Nuke from orbit
Or wait for lil Kim to do it for you.
It's going to be an unpleasant weekend for some Mac users who are facing a complete system wipe and reinstall – after hackers stashed malware in legitimate applications. Eltima Software, which makes the popular Elmedia Player and download manager Folx, today confessed the latest versions of those two apps came with an …
Yes they are, one has an army of fanatics that will defend their choice of platform against their rival to the bitter end, and the other has a larger army of fanatics that will defend their choice of platform against their rival to the bitter end.
@macjules:"And not forgetting that one side was founded by a charismatic, obsessive compulsive with psychological issues, while the other side was founded by a charismatic, obsessive compulsive with psychological issues .."
...while Linus is an obsessive compulsive with psychological issues and no charisma.
"As a famous Commodore engineer once said: There's nothing nasty about Bill Gates, and there's nothing nice about Steve Jobs.
... and oh boy was he wrong.
Bill-boy was at least as nasty as Steve, but on different level because market position. So much nasty they stalled DoJ in monopoly abuse case so long that the president they'd bought got elected and dismissed whole case as a pay-back for "campaign money".
There aren't many companies who can reach that level of evilness, not even IBM could.
The pensioneer-Bill is totally different animal, has barely any connection at all to former Bill. But he's not losing money: A charity you own is still personally yours. Except you don't pay taxes.
Also inheriting a charity is not taxable. Think about that a while ... all of those billions and $0 inheritance tax. And you get to claim in public that "heirs aren't inheriting any money".
Which is true, they just inherit the sole ownership of a foundation. Which owns tens of billions.
I repeat: Bill is not losing money with this 'charity' thing: 5% of the capital to charity purposes (choose whatever you want), the rest is yours. 5% yearly profit without taxes should be trivial to any company. Even without stock gains.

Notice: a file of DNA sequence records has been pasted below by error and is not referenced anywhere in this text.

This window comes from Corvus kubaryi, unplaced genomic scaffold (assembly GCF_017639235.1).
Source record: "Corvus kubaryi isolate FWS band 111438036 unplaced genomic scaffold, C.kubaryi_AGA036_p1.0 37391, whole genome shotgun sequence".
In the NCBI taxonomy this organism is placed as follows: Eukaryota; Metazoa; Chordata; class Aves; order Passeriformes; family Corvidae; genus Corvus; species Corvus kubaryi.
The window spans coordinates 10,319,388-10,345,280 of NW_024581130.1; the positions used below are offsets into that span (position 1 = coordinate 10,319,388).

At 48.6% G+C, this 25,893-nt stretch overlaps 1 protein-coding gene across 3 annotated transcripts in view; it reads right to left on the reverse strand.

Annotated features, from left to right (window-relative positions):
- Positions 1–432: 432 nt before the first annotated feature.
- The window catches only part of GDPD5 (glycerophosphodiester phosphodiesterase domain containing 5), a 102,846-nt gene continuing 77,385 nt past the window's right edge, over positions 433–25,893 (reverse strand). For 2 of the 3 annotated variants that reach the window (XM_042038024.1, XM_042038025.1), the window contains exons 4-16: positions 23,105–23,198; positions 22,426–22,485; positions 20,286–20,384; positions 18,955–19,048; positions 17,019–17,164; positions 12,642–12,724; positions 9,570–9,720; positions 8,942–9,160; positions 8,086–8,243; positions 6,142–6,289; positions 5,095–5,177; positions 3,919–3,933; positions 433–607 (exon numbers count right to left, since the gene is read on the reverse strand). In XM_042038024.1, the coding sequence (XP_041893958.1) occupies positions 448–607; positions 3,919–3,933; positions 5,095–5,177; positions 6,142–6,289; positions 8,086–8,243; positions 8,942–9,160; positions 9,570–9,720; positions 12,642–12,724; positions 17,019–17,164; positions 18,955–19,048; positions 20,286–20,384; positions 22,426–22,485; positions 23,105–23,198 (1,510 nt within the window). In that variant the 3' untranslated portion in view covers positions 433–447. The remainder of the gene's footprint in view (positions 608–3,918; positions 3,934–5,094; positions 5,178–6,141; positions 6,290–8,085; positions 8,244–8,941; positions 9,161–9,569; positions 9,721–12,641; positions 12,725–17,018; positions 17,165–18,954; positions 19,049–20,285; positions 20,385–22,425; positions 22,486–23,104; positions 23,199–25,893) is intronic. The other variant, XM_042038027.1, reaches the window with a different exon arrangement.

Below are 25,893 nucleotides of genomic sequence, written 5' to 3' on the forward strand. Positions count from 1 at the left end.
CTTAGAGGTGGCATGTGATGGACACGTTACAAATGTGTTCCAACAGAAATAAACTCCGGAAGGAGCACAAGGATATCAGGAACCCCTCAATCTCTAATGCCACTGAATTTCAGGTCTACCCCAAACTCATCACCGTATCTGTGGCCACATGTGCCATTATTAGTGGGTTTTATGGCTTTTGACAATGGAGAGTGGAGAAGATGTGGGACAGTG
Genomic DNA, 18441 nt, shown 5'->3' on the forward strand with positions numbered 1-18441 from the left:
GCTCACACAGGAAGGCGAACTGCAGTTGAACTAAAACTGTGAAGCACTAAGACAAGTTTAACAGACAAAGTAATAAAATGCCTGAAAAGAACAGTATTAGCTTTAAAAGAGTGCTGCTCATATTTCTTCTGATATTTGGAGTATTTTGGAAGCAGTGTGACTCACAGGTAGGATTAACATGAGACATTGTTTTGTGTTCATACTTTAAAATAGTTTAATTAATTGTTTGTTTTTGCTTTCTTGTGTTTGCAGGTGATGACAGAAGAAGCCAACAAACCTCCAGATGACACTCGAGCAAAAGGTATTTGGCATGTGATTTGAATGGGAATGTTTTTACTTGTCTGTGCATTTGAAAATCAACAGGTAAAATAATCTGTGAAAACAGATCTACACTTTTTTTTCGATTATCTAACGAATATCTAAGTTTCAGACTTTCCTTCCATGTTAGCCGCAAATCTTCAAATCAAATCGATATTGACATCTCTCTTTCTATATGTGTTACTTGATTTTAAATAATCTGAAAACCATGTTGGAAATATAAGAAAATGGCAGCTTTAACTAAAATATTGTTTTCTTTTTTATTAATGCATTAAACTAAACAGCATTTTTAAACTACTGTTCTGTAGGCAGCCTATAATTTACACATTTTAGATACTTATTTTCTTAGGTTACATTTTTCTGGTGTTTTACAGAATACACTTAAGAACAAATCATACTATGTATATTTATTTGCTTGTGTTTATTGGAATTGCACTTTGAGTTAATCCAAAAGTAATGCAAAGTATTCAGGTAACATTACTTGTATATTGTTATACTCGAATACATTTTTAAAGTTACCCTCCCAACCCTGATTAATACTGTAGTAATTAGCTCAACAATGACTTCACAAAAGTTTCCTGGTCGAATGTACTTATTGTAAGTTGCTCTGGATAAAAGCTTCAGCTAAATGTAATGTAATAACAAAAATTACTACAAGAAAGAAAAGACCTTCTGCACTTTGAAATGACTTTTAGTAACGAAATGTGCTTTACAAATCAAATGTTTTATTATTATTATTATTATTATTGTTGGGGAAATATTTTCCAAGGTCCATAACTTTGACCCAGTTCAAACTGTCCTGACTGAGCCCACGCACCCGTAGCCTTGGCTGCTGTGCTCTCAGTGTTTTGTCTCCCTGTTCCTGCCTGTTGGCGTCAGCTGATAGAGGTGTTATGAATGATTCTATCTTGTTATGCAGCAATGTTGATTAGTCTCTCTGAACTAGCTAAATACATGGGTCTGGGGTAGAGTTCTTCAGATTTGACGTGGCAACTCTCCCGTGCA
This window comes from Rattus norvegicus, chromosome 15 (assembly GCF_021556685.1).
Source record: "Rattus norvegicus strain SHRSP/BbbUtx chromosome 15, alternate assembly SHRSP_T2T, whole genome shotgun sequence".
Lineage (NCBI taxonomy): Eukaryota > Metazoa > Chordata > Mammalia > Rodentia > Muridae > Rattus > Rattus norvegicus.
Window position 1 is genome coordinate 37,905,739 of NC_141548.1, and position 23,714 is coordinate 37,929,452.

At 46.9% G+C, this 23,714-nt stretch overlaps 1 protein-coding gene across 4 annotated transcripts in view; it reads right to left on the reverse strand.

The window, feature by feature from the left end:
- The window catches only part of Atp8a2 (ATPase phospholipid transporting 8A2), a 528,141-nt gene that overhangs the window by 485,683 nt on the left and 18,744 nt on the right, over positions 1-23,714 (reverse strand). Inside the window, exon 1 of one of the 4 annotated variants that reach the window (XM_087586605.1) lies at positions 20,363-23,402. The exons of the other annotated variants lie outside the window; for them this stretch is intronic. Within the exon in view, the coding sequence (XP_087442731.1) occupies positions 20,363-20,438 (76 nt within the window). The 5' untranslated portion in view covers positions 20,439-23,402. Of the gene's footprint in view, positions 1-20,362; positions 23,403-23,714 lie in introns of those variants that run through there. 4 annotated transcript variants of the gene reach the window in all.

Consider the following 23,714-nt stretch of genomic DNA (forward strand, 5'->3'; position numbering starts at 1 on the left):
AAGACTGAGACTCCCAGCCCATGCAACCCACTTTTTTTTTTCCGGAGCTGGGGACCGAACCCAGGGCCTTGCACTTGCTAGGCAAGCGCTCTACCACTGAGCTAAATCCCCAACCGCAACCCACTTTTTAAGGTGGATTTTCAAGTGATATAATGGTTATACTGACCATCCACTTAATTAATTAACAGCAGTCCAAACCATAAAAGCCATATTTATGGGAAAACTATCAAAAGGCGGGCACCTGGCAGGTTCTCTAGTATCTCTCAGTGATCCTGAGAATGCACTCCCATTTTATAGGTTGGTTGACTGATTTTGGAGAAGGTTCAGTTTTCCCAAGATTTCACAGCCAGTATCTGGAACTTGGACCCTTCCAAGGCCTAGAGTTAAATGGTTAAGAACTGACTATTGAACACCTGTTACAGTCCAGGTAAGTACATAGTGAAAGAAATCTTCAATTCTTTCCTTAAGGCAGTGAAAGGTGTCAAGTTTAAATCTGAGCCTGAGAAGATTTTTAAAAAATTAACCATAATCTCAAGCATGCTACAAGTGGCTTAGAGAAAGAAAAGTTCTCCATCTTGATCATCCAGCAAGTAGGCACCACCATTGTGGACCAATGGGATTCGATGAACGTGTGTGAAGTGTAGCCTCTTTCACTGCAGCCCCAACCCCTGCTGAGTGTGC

Totally legal of course, that's the whole idea: Tax loopholes for the ultra rich.
There was persistent malware as far back as the Amiga! There was battery-backed RAM into which it was possible to install a little nasty that would get written to every floppy inserted into the machine and would write itself to any uninfected Amiga that the floppy was put into.... It didn't do anything malicious, just spread itself to almost every Amiga I ever saw!
Nearly. Amiga RAM was not battery backed, what this used was a persistent RAM drive called a RAD drive. Anything stored in this type of RAM drive would survive a soft reset of the system (the normal RAM drive was wiped by a soft reset). Powering the system off would clear the RAD drive.
If you had oodles of RAM (for the time) you could copy the OS to the RAD drive and configure the system to boot off it which made for a ludicrously fast booting system.
I think your title was right, there have been several instances of software company's build systems getting hacked. This sounds like more of the same.
The reason is probably because this is the easiest way to infect a lot of people. Compile your infection into software that either automatically updates itself or is updated regularly by users, and you get a lot more people than if you did it the old fashioned way and needed to find a remote root exploit or trick them into downloading something they shouldn't.